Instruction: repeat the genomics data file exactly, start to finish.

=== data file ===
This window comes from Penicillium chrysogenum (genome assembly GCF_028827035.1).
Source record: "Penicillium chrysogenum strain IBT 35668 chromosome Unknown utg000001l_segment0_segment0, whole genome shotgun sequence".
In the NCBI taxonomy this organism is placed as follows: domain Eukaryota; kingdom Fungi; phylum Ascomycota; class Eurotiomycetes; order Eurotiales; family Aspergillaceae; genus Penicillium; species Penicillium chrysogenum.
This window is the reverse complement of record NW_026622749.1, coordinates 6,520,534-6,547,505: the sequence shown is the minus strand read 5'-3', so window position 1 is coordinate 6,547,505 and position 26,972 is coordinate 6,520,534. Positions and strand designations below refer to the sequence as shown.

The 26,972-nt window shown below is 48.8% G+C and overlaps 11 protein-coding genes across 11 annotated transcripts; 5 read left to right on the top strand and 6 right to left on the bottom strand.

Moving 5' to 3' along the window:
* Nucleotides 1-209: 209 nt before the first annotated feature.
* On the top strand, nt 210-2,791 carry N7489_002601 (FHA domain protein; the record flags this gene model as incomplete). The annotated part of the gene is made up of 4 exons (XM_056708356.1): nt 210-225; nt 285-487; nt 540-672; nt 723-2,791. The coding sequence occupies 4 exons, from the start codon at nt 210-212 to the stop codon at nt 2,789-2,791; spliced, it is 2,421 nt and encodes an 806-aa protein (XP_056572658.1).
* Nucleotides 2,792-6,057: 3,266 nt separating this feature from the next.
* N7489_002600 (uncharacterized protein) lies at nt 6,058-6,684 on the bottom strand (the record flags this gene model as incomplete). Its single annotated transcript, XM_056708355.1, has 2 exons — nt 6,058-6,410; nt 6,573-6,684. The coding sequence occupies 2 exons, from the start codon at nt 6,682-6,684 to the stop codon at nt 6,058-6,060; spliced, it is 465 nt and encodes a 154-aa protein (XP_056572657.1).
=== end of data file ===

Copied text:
This window comes from Penicillium chrysogenum (genome assembly GCF_028827035.1).
Source record: "Penicillium chrysogenum strain IBT 35668 chromosome Unknown utg000001l_segment0_segment0, whole genome shotgun sequence".
In the NCBI taxonomy this organism is placed as follows: domain Eukaryota; kingdom Fungi; phylum Ascomycota; class Eurotiomycetes; order Eurotiales; family Aspergillaceae; genus Penicillium; species Penicillium chrysogenum.
This window is the reverse complement of record NW_026622749.1, coordinates 6,520,534-6,547,505: the sequence shown is the minus strand read 5'-3', so window position 1 is coordinate 6,547,505 and position 26,972 is coordinate 6,520,534. Positions and strand designations below refer to the sequence as shown.

The 26,972-nt window shown below is 48.8% G+C and overlaps 11 protein-coding genes across 11 annotated transcripts; 5 read left to right on the top strand and 6 right to left on the bottom strand.

Moving 5' to 3' along the window:
* Nucleotides 1-209: 209 nt before the first annotated feature.
* On the top strand, nt 210-2,791 carry N7489_002601 (FHA domain protein; the record flags this gene model as incomplete). The annotated part of the gene is made up of 4 exons (XM_056708356.1): nt 210-225; nt 285-487; nt 540-672; nt 723-2,791. The coding sequence occupies 4 exons, from the start codon at nt 210-212 to the stop codon at nt 2,789-2,791; spliced, it is 2,421 nt and encodes an 806-aa protein (XP_056572658.1).
* Nucleotides 2,792-6,057: 3,266 nt separating this feature from the next.
* N7489_002600 (uncharacterized protein) lies at nt 6,058-6,684 on the bottom strand (the record flags this gene model as incomplete). Its single annotated transcript, XM_056708355.1, has 2 exons — nt 6,058-6,410; nt 6,573-6,684. The coding sequence occupies 2 exons, from the start codon at nt 6,682-6,684 to the stop codon at nt 6,058-6,060; spliced, it is 465 nt and encodes a 154-aa protein (XP_056572657.1).